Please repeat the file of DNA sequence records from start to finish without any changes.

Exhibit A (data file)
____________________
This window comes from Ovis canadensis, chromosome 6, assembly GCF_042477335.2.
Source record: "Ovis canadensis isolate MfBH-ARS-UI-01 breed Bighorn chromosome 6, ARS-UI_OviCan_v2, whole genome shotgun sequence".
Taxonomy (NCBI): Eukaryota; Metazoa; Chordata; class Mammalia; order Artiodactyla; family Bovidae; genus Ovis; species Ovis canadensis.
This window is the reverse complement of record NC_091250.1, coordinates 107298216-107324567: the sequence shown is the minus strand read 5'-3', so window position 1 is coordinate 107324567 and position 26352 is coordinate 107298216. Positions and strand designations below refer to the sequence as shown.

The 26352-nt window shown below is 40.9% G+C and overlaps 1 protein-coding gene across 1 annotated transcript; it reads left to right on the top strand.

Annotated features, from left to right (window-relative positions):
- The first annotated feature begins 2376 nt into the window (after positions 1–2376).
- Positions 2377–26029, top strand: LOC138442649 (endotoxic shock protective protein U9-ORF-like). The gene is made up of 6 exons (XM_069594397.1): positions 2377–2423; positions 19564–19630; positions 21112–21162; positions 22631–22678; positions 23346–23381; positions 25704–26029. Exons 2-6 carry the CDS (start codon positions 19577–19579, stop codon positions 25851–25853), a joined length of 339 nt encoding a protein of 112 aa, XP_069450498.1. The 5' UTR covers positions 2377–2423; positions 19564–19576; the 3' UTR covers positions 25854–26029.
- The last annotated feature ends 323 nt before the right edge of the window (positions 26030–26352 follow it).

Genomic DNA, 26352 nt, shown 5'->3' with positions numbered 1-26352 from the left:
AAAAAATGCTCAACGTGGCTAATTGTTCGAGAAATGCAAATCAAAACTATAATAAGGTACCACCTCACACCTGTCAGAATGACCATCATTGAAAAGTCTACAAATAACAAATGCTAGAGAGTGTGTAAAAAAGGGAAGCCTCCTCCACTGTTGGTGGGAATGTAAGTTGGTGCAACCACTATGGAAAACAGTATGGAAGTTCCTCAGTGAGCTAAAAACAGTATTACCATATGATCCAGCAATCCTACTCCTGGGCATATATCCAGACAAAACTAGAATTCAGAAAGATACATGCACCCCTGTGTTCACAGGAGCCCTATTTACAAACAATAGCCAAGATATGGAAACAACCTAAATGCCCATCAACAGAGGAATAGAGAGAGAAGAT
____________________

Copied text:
This window comes from Ovis canadensis, chromosome 6, assembly GCF_042477335.2.
Source record: "Ovis canadensis isolate MfBH-ARS-UI-01 breed Bighorn chromosome 6, ARS-UI_OviCan_v2, whole genome shotgun sequence".
Taxonomy (NCBI): Eukaryota; Metazoa; Chordata; class Mammalia; order Artiodactyla; family Bovidae; genus Ovis; species Ovis canadensis.
This window is the reverse complement of record NC_091250.1, coordinates 107298216-107324567: the sequence shown is the minus strand read 5'-3', so window position 1 is coordinate 107324567 and position 26352 is coordinate 107298216. Positions and strand designations below refer to the sequence as shown.

The 26352-nt window shown below is 40.9% G+C and overlaps 1 protein-coding gene across 1 annotated transcript; it reads left to right on the top strand.

Annotated features, from left to right (window-relative positions):
- The first annotated feature begins 2376 nt into the window (after positions 1–2376).
- Positions 2377–26029, top strand: LOC138442649 (endotoxic shock protective protein U9-ORF-like). The gene is made up of 6 exons (XM_069594397.1): positions 2377–2423; positions 19564–19630; positions 21112–21162; positions 22631–22678; positions 23346–23381; positions 25704–26029. Exons 2-6 carry the CDS (start codon positions 19577–19579, stop codon positions 25851–25853), a joined length of 339 nt encoding a protein of 112 aa, XP_069450498.1. The 5' UTR covers positions 2377–2423; positions 19564–19576; the 3' UTR covers positions 25854–26029.
- The last annotated feature ends 323 nt before the right edge of the window (positions 26030–26352 follow it).

Genomic DNA, 26352 nt, shown 5'->3' with positions numbered 1-26352 from the left:
AAAAAATGCTCAACGTGGCTAATTGTTCGAGAAATGCAAATCAAAACTATAATAAGGTACCACCTCACACCTGTCAGAATGACCATCATTGAAAAGTCTACAAATAACAAATGCTAGAGAGTGTGTAAAAAAGGGAAGCCTCCTCCACTGTTGGTGGGAATGTAAGTTGGTGCAACCACTATGGAAAACAGTATGGAAGTTCCTCAGTGAGCTAAAAACAGTATTACCATATGATCCAGCAATCCTACTCCTGGGCATATATCCAGACAAAACTAGAATTCAGAAAGATACATGCACCCCTGTGTTCACAGGAGCCCTATTTACAAACAATAGCCAAGATATGGAAACAACCTAAATGCCCATCAACAGAGGAATAGAGAGAGAAGAT